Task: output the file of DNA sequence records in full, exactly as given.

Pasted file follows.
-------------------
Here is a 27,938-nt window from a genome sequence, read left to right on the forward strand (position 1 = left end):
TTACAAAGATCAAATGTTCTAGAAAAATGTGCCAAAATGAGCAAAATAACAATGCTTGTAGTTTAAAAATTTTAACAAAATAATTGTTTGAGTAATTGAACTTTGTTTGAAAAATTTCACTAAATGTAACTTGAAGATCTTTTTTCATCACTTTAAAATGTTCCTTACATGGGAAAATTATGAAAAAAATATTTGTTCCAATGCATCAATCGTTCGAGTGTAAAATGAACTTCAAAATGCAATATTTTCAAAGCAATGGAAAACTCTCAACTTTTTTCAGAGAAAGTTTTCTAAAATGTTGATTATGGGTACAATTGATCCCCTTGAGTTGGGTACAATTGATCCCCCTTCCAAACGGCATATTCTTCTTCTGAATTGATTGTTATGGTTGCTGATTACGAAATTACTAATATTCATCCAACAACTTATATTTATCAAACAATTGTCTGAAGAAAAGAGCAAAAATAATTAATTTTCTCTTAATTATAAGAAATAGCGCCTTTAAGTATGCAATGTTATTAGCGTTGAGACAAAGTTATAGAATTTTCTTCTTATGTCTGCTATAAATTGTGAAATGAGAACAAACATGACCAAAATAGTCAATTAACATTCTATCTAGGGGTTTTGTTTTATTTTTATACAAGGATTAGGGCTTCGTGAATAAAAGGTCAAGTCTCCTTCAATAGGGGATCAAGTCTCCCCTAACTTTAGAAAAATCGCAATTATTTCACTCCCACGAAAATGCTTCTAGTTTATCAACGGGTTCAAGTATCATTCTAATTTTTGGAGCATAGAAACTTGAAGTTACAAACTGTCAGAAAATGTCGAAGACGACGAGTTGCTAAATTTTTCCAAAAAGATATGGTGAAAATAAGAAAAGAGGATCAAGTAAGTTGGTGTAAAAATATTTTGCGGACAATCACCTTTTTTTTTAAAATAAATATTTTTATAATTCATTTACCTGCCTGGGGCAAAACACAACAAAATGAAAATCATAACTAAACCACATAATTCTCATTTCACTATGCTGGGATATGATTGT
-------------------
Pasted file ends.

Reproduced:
Here is a 27,938-nt window from a genome sequence, read left to right on the forward strand (position 1 = left end):
TTACAAAGATCAAATGTTCTAGAAAAATGTGCCAAAATGAGCAAAATAACAATGCTTGTAGTTTAAAAATTTTAACAAAATAATTGTTTGAGTAATTGAACTTTGTTTGAAAAATTTCACTAAATGTAACTTGAAGATCTTTTTTCATCACTTTAAAATGTTCCTTACATGGGAAAATTATGAAAAAAATATTTGTTCCAATGCATCAATCGTTCGAGTGTAAAATGAACTTCAAAATGCAATATTTTCAAAGCAATGGAAAACTCTCAACTTTTTTCAGAGAAAGTTTTCTAAAATGTTGATTATGGGTACAATTGATCCCCTTGAGTTGGGTACAATTGATCCCCCTTCCAAACGGCATATTCTTCTTCTGAATTGATTGTTATGGTTGCTGATTACGAAATTACTAATATTCATCCAACAACTTATATTTATCAAACAATTGTCTGAAGAAAAGAGCAAAAATAATTAATTTTCTCTTAATTATAAGAAATAGCGCCTTTAAGTATGCAATGTTATTAGCGTTGAGACAAAGTTATAGAATTTTCTTCTTATGTCTGCTATAAATTGTGAAATGAGAACAAACATGACCAAAATAGTCAATTAACATTCTATCTAGGGGTTTTGTTTTATTTTTATACAAGGATTAGGGCTTCGTGAATAAAAGGTCAAGTCTCCTTCAATAGGGGATCAAGTCTCCCCTAACTTTAGAAAAATCGCAATTATTTCACTCCCACGAAAATGCTTCTAGTTTATCAACGGGTTCAAGTATCATTCTAATTTTTGGAGCATAGAAACTTGAAGTTACAAACTGTCAGAAAATGTCGAAGACGACGAGTTGCTAAATTTTTCCAAAAAGATATGGTGAAAATAAGAAAAGAGGATCAAGTAAGTTGGTGTAAAAATATTTTGCGGACAATCACCTTTTTTTTTAAAATAAATATTTTTATAATTCATTTACCTGCCTGGGGCAAAACACAACAAAATGAAAATCATAACTAAACCACATAATTCTCATTTCACTATGCTGGGATATGATTGT